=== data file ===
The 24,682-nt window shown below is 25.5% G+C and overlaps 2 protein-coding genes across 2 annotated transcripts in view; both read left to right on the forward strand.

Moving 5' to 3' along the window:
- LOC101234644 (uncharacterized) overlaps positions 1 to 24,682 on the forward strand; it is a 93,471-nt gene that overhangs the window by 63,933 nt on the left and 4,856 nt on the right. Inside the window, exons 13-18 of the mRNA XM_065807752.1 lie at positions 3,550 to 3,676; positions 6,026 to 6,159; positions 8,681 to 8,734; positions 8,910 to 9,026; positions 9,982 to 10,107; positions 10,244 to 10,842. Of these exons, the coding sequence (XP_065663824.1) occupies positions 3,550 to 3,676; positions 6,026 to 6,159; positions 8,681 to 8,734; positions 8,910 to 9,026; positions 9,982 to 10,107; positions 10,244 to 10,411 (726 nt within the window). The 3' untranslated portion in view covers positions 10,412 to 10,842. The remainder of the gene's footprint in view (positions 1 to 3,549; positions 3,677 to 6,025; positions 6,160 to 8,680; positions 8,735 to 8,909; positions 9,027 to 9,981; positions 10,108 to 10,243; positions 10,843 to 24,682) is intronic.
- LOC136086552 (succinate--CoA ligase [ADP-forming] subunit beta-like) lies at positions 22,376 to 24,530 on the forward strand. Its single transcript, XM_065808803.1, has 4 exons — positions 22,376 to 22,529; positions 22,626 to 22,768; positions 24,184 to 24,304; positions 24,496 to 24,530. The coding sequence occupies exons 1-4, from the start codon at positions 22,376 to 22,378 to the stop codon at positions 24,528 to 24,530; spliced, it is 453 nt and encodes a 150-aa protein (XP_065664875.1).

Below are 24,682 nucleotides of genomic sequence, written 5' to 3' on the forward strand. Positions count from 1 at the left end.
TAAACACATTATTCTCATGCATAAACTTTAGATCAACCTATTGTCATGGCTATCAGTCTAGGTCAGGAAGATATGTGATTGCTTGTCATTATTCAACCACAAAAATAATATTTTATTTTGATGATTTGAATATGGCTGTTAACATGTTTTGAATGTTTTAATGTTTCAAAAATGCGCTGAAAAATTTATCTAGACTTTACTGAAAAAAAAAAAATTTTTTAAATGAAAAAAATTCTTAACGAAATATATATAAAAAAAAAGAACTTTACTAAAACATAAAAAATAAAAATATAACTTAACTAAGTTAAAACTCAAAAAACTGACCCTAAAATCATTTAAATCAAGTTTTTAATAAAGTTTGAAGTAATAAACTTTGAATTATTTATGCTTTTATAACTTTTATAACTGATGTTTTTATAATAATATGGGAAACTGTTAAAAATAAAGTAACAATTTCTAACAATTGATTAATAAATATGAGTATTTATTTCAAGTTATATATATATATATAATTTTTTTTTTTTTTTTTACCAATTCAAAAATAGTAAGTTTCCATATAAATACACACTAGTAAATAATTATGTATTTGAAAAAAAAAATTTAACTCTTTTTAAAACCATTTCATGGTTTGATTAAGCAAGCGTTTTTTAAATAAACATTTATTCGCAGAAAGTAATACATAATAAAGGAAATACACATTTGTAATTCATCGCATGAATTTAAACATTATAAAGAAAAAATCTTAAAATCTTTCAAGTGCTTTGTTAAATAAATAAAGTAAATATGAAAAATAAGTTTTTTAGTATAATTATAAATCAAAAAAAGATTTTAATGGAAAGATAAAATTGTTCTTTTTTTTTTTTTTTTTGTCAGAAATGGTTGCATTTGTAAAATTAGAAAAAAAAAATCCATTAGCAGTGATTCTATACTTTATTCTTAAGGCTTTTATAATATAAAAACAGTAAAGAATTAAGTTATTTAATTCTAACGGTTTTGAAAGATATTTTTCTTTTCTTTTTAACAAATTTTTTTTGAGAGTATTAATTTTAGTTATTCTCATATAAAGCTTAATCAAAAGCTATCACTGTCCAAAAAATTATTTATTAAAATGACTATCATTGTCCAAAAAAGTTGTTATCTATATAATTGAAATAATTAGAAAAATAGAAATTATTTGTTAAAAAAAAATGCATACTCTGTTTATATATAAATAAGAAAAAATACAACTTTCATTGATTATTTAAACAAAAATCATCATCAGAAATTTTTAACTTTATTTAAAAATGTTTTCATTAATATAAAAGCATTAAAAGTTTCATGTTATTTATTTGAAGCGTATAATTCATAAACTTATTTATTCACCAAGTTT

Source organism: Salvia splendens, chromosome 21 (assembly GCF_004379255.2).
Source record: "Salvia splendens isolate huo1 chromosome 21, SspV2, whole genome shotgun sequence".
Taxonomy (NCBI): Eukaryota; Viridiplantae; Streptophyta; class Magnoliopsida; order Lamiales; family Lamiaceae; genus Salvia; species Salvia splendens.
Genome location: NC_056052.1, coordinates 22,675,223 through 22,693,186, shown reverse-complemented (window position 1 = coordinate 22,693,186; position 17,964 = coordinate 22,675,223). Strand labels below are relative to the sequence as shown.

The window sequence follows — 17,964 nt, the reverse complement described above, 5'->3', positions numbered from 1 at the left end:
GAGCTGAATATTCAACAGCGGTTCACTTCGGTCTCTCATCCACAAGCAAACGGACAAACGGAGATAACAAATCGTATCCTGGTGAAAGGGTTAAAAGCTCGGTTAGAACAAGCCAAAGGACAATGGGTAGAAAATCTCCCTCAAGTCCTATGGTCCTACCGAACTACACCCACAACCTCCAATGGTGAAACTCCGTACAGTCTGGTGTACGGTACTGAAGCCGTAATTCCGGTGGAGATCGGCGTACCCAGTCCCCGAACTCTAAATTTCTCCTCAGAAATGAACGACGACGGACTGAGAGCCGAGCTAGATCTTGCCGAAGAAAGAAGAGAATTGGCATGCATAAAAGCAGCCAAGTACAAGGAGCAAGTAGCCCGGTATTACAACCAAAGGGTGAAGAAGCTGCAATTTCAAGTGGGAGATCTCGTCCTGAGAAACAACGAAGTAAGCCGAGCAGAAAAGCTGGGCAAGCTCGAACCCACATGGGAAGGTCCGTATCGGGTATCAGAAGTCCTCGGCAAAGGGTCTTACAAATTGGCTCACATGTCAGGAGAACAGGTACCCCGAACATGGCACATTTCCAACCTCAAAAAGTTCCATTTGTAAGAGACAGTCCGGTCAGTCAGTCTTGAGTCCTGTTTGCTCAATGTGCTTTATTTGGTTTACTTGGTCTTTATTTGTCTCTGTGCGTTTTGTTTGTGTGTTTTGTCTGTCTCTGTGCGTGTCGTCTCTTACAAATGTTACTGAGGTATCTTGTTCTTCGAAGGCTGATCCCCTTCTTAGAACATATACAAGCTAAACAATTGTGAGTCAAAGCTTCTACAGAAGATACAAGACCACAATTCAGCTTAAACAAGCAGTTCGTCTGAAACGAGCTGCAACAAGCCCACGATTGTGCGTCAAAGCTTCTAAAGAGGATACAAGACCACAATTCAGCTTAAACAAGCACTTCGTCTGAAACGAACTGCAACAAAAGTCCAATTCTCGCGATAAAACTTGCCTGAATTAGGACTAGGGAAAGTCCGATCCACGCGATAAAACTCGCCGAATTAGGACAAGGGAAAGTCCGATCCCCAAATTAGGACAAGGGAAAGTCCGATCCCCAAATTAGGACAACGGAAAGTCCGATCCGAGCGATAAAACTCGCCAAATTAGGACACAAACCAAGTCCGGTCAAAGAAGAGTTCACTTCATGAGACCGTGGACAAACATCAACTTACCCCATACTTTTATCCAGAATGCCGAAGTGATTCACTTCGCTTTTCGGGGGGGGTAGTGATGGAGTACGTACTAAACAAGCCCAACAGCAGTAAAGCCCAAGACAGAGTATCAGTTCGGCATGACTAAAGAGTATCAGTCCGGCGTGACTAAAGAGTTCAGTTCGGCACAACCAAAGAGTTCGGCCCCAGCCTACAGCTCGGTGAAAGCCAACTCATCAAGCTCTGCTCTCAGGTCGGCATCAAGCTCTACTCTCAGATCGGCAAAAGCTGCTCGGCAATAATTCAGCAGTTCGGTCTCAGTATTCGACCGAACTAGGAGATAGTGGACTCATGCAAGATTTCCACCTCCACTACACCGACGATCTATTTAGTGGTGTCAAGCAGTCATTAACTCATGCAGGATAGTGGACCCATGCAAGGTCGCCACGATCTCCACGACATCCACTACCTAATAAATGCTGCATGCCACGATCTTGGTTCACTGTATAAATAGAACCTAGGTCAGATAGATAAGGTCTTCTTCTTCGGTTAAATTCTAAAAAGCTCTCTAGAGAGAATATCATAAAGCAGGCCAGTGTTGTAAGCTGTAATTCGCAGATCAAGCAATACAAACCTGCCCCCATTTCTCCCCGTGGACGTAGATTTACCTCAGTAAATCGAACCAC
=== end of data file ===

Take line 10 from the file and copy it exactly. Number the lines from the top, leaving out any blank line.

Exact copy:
Genome location: NC_056052.1, coordinates 22,675,223 through 22,693,186, shown reverse-complemented (window position 1 = coordinate 22,693,186; position 17,964 = coordinate 22,675,223). Strand labels below are relative to the sequence as shown.